Drawing upon the voices of cultural leaders to protect and assist the vulnerable, marginalized and displaced.
Not On Our Watch is a federally registered 501(c)3 charity.
This op-ed, by board member John Prendergast, originally appeared on The Daily Beast.
South Sudan’s belligerents have signed a peace deal, but it is far from certain that the brutal 20-month civil war is over. If the next steps the parties take are simply to restore the status quo that existed before the war’s eruption, the odds are wildly in favor of a return to deadly conflict. However, if the implementation of the agreement is seen as a chance to restart the construction of a viable state in the world’s newest country, dismantling the violent kleptocracy that it’s become since independence in 2011, then South Sudan has a chance for peace.
Today, Not On Our Watch with its partner The Enough Project announce the launch of The Sentry, a new initiative seeking to dismantle the networks of perpetrators, facilitators, and enablers who fund and profit from Africa’s deadliest conflicts.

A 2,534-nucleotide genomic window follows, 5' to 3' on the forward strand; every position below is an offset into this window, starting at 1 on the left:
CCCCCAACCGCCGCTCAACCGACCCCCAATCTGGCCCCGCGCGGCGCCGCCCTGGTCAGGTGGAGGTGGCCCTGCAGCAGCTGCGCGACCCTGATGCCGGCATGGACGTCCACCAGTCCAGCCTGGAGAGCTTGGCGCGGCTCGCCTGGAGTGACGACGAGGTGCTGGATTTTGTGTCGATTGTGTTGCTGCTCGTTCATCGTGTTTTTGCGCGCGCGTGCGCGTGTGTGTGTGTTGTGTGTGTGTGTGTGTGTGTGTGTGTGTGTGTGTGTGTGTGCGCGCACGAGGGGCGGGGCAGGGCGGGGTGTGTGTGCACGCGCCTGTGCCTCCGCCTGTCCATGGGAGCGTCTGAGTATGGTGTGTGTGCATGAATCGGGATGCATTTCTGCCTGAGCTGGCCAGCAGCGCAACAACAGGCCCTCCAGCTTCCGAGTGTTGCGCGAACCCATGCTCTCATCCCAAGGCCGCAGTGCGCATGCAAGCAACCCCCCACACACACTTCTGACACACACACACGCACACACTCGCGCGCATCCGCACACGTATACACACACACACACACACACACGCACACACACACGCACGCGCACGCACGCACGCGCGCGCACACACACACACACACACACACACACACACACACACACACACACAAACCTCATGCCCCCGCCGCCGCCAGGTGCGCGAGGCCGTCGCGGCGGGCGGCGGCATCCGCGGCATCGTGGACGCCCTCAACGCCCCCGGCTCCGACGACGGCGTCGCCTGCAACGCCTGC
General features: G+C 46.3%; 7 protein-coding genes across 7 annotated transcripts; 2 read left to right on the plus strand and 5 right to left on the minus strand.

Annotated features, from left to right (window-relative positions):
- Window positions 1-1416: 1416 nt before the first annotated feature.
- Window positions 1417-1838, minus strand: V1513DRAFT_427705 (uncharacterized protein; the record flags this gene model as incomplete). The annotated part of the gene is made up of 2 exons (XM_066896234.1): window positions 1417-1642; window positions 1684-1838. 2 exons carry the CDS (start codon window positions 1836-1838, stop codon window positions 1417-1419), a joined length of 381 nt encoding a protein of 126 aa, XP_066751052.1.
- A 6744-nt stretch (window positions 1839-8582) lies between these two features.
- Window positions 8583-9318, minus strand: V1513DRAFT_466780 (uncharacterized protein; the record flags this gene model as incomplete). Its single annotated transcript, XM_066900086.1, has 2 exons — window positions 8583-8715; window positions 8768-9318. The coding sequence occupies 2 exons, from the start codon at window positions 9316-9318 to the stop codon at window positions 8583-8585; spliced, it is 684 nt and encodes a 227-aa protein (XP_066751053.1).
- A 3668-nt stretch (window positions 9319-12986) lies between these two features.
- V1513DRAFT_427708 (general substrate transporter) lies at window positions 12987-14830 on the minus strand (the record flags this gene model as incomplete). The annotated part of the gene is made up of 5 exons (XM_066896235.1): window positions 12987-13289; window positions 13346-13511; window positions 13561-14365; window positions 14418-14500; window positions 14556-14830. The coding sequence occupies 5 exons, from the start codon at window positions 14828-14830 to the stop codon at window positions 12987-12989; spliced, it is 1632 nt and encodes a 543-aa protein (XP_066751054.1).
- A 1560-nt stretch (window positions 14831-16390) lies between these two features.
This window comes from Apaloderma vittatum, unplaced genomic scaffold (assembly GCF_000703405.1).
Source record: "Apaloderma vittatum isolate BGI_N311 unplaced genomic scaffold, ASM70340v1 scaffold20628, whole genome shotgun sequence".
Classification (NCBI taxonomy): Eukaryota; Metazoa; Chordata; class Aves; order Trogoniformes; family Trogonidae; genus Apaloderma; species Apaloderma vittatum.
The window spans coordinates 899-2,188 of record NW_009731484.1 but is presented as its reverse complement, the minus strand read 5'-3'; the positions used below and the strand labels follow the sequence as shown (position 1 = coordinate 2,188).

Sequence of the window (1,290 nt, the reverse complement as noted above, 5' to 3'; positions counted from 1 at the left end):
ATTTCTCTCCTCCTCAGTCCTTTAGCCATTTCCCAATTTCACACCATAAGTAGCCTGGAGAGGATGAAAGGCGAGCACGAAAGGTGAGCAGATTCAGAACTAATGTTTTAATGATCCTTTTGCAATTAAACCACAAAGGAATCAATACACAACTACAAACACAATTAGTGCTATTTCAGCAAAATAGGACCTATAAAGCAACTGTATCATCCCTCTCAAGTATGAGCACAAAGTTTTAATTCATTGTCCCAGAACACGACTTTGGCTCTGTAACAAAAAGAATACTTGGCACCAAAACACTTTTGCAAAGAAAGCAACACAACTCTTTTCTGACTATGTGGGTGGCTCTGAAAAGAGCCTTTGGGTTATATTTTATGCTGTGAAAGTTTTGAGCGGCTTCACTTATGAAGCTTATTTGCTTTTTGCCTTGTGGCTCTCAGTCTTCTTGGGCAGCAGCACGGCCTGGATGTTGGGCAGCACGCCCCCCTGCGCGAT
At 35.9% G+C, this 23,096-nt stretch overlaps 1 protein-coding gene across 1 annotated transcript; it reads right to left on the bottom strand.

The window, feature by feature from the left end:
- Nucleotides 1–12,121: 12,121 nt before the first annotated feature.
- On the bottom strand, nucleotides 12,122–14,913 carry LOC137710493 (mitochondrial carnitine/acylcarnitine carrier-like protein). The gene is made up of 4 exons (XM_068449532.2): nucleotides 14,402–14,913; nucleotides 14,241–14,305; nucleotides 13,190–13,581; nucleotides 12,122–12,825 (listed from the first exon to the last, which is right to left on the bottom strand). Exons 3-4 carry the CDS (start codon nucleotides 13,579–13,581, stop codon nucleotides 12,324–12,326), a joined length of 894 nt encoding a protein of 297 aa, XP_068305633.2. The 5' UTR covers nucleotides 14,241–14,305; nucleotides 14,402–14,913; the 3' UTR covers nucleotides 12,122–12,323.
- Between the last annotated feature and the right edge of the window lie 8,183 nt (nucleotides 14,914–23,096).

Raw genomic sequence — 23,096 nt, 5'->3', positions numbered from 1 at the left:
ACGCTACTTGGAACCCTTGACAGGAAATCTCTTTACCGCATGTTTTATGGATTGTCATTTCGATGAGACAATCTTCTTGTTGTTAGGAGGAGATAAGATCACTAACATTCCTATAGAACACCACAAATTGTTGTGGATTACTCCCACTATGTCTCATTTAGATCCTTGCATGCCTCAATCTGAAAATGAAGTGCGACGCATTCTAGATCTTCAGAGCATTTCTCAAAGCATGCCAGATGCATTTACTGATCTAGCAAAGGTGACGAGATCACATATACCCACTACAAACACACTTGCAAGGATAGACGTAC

"Sandwiched in between China and India, two of the world's biggest new sources of energy demand, Burma is believed to have significant untapped reserves of natural gas. But its tangled history of government restrictions and, more recently, allegations of human-rights violations have limited outside investment to develop its resources."
"In a village perched a difficult climb half-way up a steep mountain slope in South Sudan, a woman is grinding up leaves plucked from a tree.
The drab green powder--added to some water--will have to make do for lunch."
"Southern Sudan leader Salva Kiir has made his strongest call for full independence when the region's status is decided at a referendum due in 2011."
"Sudanese began registering on Sunday for the country's first multi-party elections in 24 years, but opposition parties threatened to boycott the April poll unless democratic reforms are passed."
"Two senior US officials will travel to Burma next week in the latest move by President Barack Obama's administration to engage the reclusive military regime, the State Department said Friday."